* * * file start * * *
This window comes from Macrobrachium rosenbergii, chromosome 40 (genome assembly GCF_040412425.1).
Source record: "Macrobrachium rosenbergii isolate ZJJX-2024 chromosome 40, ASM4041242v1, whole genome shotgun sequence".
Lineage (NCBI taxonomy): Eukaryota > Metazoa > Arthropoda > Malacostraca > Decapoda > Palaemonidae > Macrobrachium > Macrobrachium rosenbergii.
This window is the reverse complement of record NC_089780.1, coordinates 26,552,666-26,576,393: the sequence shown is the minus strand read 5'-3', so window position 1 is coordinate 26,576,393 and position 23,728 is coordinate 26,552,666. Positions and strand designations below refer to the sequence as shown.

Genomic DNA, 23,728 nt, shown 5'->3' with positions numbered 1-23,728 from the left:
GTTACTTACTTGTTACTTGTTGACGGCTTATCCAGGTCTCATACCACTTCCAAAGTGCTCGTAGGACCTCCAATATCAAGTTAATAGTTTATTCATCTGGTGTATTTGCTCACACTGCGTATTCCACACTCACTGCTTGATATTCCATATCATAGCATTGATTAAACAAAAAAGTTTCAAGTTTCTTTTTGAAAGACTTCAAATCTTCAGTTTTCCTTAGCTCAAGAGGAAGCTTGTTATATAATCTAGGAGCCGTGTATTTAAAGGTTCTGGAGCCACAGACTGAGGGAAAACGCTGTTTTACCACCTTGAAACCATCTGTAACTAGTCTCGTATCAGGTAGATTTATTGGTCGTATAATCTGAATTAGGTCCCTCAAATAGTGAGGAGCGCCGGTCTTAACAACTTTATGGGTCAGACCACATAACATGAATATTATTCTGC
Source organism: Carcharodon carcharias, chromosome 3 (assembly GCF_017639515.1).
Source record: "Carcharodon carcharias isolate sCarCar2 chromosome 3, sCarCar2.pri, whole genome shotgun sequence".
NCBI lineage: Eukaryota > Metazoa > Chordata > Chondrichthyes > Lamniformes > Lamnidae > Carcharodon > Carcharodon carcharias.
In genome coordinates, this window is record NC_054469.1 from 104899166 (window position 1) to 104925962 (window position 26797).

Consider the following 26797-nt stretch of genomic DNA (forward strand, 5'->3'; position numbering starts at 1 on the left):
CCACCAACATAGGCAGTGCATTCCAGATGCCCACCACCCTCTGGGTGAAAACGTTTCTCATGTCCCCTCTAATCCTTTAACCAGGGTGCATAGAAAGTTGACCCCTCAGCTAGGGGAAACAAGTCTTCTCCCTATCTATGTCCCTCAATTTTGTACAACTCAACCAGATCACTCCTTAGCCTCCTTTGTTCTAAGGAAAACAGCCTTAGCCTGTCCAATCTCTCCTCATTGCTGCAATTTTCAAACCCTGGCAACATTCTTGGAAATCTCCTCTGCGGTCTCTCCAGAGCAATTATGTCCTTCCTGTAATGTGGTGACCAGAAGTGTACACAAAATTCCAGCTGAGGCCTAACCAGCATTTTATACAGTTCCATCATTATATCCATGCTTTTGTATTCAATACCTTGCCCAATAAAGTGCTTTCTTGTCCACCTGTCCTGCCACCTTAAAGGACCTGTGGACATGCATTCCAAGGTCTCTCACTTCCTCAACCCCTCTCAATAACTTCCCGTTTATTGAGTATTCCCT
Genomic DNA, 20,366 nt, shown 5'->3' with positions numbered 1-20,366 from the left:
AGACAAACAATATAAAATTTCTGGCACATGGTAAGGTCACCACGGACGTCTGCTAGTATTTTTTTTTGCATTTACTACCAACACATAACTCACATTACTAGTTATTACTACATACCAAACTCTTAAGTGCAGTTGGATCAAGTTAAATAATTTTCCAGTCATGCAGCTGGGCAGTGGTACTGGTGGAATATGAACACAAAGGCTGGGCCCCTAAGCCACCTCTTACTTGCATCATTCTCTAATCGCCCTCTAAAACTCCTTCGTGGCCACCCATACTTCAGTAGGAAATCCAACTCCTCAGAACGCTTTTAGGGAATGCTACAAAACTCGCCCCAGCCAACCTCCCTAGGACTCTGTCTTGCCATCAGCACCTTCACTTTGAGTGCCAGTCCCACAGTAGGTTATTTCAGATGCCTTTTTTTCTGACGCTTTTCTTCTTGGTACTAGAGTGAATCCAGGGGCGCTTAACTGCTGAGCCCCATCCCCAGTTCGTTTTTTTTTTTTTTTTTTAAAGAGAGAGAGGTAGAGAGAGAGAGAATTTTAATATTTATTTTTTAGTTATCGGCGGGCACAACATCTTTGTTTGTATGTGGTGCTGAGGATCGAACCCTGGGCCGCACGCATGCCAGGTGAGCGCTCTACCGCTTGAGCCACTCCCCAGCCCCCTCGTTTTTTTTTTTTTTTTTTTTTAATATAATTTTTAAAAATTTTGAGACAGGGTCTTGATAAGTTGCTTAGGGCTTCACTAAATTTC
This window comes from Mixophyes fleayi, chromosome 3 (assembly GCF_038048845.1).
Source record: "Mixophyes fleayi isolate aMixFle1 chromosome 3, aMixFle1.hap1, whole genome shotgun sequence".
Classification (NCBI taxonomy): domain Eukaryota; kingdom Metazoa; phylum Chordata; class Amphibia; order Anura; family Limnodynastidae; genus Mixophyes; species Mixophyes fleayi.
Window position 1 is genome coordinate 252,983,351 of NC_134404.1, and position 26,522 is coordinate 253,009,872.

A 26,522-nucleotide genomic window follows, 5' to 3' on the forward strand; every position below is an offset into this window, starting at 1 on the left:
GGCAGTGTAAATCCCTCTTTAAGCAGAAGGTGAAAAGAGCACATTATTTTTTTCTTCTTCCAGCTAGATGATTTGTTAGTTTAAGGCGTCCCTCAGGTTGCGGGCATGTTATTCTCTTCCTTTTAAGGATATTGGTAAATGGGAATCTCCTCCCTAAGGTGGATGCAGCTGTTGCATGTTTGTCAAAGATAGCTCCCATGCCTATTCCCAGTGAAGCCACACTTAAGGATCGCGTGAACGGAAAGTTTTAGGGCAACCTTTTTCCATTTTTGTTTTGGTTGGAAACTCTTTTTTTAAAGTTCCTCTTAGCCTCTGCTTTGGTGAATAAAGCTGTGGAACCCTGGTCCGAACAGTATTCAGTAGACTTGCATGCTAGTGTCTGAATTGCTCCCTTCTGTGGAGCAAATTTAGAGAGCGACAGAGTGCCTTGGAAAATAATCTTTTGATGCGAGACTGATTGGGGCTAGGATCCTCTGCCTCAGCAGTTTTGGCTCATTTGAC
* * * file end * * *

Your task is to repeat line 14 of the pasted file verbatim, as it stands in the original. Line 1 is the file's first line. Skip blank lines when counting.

AGACAAACAATATAAAATTTCTGGCACATGGTAAGGTCACCACGGACGTCTGCTAGTATTTTTTTTTGCATTTACTACCAACACATAACTCACATTACTAGTTATTACTACATACCAAACTCTTAAGTGCAGTTGGATCAAGTTAAATAATTTTCCAGTCATGCAGCTGGGCAGTGGTACTGGTGGAATATGAACACAAAGGCTGGGCCCCTAAGCCACCTCTTACTTGCATCATTCTCTAATCGCCCTCTAAAACTCCTTCGTGGCCACCCATACTTCAGTAGGAAATCCAACTCCTCAGAACGCTTTTAGGGAATGCTACAAAACTCGCCCCAGCCAACCTCCCTAGGACTCTGTCTTGCCATCAGCACCTTCACTTTGAGTGCCAGTCCCACAGTAGGTTATTTCAGATGCCTTTTTTTCTGACGCTTTTCTTCTTGGTACTAGAGTGAATCCAGGGGCGCTTAACTGCTGAGCCCCATCCCCAGTTCGTTTTTTTTTTTTTTTTTTAAAGAGAGAGAGGTAGAGAGAGAGAGAATTTTAATATTTATTTTTTAGTTATCGGCGGGCACAACATCTTTGTTTGTATGTGGTGCTGAGGATCGAACCCTGGGCCGCACGCATGCCAGGTGAGCGCTCTACCGCTTGAGCCACTCCCCAGCCCCCTCGTTTTTTTTTTTTTTTTTTTTTAATATAATTTTTAAAAATTTTGAGACAGGGTCTTGATAAGTTGCTTAGGGCTTCACTAAATTTC